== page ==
Death in Breslau

Death in Breslau by Marek Krajewski

Book: Death in Breslau by Marek Krajewski Read Free Book Online
Authors: Marek Krajewski
damn it, is killing me. I can’t think any more.) He sat down comfortably in his armchair next to his telephone. First Hans Hoffmann, then Mock. In a dry tone, he gave both one and the other a number of instructions. The tone of his voiceshifted towards the end of his conversation with Mock, from the cold tone of a superior, to the yelling of a madman.
    Mock had decided that he would leave for Zoppot that evening. He had made that decision after his visit to Winkler. Kraus’ phone call tore him from his afternoon nap. The man from the Gestapo quietly reminded Mock of his dependence on the secret police and demanded a written report on Anwaldt’s work for the Abwehr. Mock calmly refused. He said that he was due some rest and was leaving for Zoppot that evening.
    “And what about your girlfriend?”
    “Oh, those girlfriends … Here one minute, gone the next. You know what they’re like …”
    “I do not know what they’re like!”
    BRESLAU, THAT SAME JULY 8TH, 1934
THREE O’CLOCK IN THE AFTERNOON
    Hans Hoffmann had been a secret agent for the police since time immemorial. He had served the Emperor, the Republic police, and now the Gestapo. He put his considerable professional success down to his warm-hearted appearance: a slender figure, small moustache, carefully combed, thin hair, honey-coloured, kind, laughing eyes. Who would have thought that this sympathetic, elderly gentleman was one of the most valued of secret agents?
    Anwaldt and Maass, who paid no attention to the neat old man sitting on the neighbouring bench, certainly did not suspect. Maass in particular was unconcerned about the presence of other strollers and pontificated loudly, somewhat irritating Anwaldt not only by his squeaky voice but, above all, by the drastic contents of his confessions which were mostly focussed on a woman’s body and the rapture it entailed.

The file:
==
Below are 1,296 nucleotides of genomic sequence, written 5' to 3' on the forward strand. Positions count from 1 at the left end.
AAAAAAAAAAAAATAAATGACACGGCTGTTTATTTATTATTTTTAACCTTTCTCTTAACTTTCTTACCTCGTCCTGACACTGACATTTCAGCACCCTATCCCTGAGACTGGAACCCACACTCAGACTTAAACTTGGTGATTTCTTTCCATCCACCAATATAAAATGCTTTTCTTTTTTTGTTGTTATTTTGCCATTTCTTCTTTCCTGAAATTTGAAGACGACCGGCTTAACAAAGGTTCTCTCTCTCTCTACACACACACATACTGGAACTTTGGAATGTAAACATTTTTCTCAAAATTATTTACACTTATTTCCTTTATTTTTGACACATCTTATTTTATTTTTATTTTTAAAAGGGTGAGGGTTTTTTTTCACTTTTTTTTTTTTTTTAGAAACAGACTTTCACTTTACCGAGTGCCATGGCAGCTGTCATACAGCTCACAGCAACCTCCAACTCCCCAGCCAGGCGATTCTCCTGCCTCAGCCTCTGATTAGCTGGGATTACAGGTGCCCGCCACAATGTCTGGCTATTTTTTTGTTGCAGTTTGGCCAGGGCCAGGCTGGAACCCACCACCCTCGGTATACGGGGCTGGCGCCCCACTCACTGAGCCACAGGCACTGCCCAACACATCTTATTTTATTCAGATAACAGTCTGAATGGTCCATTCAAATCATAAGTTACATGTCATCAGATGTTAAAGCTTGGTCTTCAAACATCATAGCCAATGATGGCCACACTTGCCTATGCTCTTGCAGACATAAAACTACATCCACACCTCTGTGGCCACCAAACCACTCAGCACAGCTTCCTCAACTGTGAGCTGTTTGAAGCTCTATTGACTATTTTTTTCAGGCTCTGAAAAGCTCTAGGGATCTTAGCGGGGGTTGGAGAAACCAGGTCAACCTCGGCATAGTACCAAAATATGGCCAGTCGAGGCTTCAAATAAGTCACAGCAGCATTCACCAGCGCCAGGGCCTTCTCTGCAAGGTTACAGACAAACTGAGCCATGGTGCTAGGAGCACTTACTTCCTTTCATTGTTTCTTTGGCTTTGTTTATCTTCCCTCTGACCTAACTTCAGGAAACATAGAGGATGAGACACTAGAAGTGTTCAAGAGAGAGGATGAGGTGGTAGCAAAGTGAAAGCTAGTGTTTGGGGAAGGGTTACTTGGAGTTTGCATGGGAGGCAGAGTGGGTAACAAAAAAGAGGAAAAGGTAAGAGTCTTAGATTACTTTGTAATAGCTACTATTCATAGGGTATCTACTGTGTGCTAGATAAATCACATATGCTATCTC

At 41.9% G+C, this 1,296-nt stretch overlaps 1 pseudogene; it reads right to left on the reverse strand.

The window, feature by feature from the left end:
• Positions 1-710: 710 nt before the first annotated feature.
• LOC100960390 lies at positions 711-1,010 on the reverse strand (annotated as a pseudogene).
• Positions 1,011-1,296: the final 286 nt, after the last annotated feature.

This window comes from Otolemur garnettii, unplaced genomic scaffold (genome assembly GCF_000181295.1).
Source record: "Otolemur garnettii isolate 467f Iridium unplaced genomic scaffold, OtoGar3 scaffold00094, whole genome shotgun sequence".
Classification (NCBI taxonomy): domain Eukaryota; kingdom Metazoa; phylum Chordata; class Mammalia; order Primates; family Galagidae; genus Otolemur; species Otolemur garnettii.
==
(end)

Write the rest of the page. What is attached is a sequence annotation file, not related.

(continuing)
“Just look, Herbert – indeed, I may call you that, may I not?” Maasswent so far as to smack his lips when he saw a young and shapely blonde strolling with an older woman. “How wonderfully that thin dress clings to the girl’s thighs. She’s probably not wearing a petticoat …”
    Anwaldt started to be amused by this satyr’s airs. He took Maass by the arm and they began to walk along Liebichshöhe. Above them rose a tower, crowned with a statue of the winged Roman goddess of victory. Spurting fountains refreshed the air to a certain extent. The crowd milled around on the pseudo-baroque terraces. The little old man ambled just behind them, smoking a cigarette in an amber cigarette holder.
    “My dear man,” Anwaldt, too, allowed himself a degree of familiarity. “Is it true that women become pushy in summer?”
    “How do you know?”
    “From Hezjod. I’d like to verify a twenty-seven-century-old belief with a specialist. The poet claims that in summer they are mahlotatai de gynaikes , aphaurotatoi de toi andres .” Anwaldt quoted in Greek an extract from Hezjod’s The Works and Days . †
    Maass paid no attention to Anwaldt’s sarcastic tone. He was interested in knowing where the Police Assistant had learned his Greek.
    “My secondary school teacher of Classical languages was good, that’s all,” Anwaldt said.
    After this brief entre’acte , Maass returned to the main topic of his interest.
    “Secondary school, you say … Did you know, my dear Herbert, that the schoolgirls of today are pretty well acquainted with the facts of life? I spent a blissful afternoon with one in Königsberg recently. Have you read the Kama Sutra? Have you heard anything about swallowing the mango fruit? Imagine that this seemingly innocent girl was able to force my steed into obedience when it was just on the point of tearing out of control. I didn’t give her private tuition in Sanskrit for nothing …”
    This mention of a lascivious schoolgirl irritated Anwaldt a great deal. He removed his jacket and unbuttoned his collar. He thought intensively about frothy tankards of

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